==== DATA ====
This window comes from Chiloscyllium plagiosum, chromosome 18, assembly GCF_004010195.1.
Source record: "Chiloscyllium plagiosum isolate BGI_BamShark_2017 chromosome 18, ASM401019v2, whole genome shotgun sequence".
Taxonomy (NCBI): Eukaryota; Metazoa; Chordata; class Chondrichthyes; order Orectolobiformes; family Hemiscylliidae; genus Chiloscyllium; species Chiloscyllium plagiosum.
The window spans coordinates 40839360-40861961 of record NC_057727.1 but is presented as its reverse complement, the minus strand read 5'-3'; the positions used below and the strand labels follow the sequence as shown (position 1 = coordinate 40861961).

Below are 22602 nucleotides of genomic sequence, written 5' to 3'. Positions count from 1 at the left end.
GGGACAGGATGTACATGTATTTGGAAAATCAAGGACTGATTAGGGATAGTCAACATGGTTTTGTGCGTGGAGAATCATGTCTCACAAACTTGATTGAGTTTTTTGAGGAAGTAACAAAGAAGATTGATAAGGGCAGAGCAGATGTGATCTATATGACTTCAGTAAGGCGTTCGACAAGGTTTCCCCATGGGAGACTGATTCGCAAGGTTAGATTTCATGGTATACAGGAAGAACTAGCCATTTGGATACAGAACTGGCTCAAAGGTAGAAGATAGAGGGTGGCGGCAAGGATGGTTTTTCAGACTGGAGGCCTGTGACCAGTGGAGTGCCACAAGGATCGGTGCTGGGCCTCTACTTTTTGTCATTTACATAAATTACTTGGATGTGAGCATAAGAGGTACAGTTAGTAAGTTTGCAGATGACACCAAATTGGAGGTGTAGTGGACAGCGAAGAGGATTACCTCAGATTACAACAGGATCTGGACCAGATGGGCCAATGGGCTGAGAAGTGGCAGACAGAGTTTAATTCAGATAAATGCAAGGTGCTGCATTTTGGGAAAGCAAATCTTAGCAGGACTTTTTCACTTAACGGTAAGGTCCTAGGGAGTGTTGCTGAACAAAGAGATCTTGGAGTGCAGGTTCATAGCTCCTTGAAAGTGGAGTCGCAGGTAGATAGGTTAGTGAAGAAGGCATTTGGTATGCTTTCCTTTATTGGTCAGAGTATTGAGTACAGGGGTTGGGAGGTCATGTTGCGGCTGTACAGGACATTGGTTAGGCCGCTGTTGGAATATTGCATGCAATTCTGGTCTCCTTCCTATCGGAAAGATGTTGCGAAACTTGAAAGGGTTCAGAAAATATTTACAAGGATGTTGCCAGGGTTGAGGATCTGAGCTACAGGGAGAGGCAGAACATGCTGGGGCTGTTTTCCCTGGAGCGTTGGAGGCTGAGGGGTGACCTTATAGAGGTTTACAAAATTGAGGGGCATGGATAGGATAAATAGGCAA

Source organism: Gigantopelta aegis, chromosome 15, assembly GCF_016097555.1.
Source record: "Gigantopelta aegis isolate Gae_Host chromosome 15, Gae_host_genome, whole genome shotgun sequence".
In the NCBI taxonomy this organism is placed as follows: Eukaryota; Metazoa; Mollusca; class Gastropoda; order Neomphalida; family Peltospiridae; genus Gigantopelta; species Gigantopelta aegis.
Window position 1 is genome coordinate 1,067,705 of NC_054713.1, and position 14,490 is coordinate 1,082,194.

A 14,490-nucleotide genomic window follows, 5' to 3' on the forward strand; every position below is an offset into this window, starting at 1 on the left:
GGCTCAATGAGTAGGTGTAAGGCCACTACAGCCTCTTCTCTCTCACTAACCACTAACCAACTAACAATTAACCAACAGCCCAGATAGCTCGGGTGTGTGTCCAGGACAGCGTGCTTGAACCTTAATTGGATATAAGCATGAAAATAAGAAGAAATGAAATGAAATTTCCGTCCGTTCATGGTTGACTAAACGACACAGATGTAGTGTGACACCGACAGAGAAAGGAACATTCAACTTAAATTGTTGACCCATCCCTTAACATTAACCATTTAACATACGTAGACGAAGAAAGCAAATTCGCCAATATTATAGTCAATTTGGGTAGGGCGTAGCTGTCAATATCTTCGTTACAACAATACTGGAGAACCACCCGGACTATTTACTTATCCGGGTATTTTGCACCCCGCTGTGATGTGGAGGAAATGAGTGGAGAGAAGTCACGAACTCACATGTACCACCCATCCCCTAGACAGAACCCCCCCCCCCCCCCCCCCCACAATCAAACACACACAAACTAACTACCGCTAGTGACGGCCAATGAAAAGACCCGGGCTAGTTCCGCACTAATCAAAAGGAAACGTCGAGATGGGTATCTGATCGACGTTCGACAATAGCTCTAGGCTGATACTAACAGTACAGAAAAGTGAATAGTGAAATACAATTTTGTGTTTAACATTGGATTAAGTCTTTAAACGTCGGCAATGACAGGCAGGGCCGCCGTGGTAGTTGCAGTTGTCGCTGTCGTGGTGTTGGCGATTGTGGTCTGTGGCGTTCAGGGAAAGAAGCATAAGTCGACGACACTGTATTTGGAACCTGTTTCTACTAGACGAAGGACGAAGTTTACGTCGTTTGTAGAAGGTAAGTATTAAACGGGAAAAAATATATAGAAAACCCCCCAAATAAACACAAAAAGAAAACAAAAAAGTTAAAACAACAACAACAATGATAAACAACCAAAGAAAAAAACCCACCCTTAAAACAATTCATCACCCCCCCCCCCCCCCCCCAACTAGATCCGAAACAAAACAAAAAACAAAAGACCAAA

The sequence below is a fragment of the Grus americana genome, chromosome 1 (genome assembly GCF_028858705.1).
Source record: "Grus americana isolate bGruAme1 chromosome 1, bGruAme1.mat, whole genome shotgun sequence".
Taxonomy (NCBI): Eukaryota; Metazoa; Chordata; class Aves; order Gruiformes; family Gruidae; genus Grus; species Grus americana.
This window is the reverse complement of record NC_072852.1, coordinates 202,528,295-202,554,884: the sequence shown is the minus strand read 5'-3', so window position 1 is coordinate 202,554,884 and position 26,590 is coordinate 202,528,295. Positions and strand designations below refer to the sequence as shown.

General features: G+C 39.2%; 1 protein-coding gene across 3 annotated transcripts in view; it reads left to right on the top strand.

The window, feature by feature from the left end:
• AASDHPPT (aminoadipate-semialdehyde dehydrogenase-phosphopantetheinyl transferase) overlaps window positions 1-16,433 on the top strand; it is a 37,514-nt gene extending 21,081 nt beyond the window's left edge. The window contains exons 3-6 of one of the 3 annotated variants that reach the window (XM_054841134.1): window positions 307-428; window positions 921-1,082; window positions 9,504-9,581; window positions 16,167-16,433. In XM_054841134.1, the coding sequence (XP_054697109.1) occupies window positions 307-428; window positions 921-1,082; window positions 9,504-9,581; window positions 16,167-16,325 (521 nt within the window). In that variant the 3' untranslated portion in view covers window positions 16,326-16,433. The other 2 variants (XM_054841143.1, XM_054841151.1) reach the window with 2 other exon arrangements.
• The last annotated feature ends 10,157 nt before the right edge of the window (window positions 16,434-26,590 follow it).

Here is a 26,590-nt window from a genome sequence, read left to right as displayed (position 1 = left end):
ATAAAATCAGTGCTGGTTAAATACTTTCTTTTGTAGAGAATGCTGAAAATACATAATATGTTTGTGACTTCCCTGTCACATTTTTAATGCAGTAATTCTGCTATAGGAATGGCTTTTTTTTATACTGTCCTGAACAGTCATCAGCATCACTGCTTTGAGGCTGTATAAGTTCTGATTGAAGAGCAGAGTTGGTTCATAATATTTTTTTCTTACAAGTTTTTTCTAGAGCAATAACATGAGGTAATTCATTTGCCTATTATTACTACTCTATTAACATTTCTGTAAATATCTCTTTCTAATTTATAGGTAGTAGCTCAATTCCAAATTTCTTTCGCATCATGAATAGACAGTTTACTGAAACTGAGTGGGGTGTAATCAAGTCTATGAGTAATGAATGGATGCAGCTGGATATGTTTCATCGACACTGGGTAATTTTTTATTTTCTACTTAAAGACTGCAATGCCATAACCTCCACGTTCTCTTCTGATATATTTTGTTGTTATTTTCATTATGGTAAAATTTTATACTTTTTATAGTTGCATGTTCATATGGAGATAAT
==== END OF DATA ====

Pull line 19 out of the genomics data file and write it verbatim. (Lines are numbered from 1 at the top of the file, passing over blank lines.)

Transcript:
• AASDHPPT (aminoadipate-semialdehyde dehydrogenase-phosphopantetheinyl transferase) overlaps window positions 1-16,433 on the top strand; it is a 37,514-nt gene extending 21,081 nt beyond the window's left edge. The window contains exons 3-6 of one of the 3 annotated variants that reach the window (XM_054841134.1): window positions 307-428; window positions 921-1,082; window positions 9,504-9,581; window positions 16,167-16,433. In XM_054841134.1, the coding sequence (XP_054697109.1) occupies window positions 307-428; window positions 921-1,082; window positions 9,504-9,581; window positions 16,167-16,325 (521 nt within the window). In that variant the 3' untranslated portion in view covers window positions 16,326-16,433. The other 2 variants (XM_054841143.1, XM_054841151.1) reach the window with 2 other exon arrangements.